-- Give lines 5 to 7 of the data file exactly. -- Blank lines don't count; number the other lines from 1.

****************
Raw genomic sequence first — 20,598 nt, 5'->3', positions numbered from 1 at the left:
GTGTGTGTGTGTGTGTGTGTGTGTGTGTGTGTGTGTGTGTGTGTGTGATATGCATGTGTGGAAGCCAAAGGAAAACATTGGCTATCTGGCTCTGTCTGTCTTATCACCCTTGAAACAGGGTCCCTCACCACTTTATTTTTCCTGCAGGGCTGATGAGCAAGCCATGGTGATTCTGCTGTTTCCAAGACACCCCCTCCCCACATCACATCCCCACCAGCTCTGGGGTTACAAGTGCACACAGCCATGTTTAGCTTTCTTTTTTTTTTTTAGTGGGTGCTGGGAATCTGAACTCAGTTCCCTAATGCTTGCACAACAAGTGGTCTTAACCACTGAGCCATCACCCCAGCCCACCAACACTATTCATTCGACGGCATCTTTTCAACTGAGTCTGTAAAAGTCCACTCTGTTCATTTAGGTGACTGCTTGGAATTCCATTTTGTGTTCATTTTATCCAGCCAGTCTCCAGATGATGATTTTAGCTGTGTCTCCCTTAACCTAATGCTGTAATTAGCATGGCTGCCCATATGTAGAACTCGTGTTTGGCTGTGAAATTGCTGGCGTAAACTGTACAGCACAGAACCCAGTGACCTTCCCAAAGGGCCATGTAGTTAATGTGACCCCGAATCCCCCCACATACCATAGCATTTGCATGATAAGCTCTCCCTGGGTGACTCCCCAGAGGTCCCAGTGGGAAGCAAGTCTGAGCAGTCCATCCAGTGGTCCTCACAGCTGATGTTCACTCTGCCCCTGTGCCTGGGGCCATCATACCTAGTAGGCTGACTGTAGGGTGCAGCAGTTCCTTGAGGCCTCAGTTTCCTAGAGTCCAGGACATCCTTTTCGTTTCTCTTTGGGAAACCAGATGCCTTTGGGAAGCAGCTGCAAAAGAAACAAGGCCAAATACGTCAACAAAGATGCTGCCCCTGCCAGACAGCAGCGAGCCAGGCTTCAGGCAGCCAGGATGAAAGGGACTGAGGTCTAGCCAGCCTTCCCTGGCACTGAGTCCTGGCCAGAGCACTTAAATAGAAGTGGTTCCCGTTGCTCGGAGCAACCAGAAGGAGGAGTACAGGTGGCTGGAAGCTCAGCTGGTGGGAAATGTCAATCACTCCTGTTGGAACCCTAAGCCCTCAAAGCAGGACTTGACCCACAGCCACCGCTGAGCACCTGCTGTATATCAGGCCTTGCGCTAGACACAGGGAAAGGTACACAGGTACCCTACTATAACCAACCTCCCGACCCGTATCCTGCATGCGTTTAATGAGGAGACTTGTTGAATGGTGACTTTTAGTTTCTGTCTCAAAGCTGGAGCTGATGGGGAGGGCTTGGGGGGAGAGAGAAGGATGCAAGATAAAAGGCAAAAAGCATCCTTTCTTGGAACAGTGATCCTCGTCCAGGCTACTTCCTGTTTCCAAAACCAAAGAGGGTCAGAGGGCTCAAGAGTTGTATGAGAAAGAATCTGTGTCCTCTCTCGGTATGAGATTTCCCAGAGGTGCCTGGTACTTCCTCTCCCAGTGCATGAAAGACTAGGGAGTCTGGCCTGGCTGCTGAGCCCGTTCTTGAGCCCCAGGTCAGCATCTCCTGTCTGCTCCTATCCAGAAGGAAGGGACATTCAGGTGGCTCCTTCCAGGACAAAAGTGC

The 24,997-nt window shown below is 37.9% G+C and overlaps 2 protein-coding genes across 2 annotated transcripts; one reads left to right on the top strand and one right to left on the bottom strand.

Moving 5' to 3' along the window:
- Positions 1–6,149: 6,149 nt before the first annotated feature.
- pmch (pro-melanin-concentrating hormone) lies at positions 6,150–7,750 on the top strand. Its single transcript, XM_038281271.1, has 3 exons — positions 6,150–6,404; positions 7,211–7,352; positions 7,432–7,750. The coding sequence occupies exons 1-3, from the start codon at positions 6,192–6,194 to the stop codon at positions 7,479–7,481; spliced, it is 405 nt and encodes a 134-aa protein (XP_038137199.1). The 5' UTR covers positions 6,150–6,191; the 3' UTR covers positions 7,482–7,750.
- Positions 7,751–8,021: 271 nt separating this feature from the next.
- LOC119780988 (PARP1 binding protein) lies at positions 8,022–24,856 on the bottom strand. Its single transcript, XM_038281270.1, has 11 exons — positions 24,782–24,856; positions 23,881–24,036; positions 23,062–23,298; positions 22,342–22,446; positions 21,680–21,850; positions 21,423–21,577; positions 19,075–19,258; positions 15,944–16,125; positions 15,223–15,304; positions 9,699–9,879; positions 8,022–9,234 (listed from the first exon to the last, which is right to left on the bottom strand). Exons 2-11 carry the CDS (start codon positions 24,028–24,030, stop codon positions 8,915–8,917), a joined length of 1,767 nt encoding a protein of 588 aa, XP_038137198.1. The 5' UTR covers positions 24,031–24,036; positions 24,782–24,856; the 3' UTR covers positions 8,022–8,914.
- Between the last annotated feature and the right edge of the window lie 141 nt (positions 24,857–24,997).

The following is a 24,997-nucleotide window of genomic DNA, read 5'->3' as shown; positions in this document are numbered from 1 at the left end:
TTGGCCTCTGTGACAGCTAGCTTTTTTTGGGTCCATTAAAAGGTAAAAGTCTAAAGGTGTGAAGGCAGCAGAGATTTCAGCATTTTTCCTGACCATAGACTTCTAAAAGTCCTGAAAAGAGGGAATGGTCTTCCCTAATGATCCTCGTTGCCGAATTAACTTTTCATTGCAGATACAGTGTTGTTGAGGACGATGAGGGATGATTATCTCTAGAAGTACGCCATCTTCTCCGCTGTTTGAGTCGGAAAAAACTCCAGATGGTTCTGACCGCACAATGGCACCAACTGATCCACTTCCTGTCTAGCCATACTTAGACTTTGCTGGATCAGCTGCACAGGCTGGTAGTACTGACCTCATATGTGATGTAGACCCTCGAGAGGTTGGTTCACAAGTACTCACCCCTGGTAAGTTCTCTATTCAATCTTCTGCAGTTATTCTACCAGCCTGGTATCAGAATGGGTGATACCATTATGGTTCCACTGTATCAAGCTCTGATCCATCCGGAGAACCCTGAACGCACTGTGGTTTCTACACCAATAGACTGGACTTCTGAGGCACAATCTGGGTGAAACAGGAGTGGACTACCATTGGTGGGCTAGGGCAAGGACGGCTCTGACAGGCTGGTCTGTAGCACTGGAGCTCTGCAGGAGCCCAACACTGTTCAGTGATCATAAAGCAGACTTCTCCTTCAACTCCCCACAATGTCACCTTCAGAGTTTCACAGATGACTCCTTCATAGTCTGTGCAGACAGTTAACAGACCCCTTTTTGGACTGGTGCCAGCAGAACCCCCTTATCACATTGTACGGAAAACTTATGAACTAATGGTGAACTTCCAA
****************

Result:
- Positions 1–6,149: 6,149 nt before the first annotated feature.
- pmch (pro-melanin-concentrating hormone) lies at positions 6,150–7,750 on the top strand. Its single transcript, XM_038281271.1, has 3 exons — positions 6,150–6,404; positions 7,211–7,352; positions 7,432–7,750. The coding sequence occupies exons 1-3, from the start codon at positions 6,192–6,194 to the stop codon at positions 7,479–7,481; spliced, it is 405 nt and encodes a 134-aa protein (XP_038137199.1). The 5' UTR covers positions 6,150–6,191; the 3' UTR covers positions 7,482–7,750.
- Positions 7,751–8,021: 271 nt separating this feature from the next.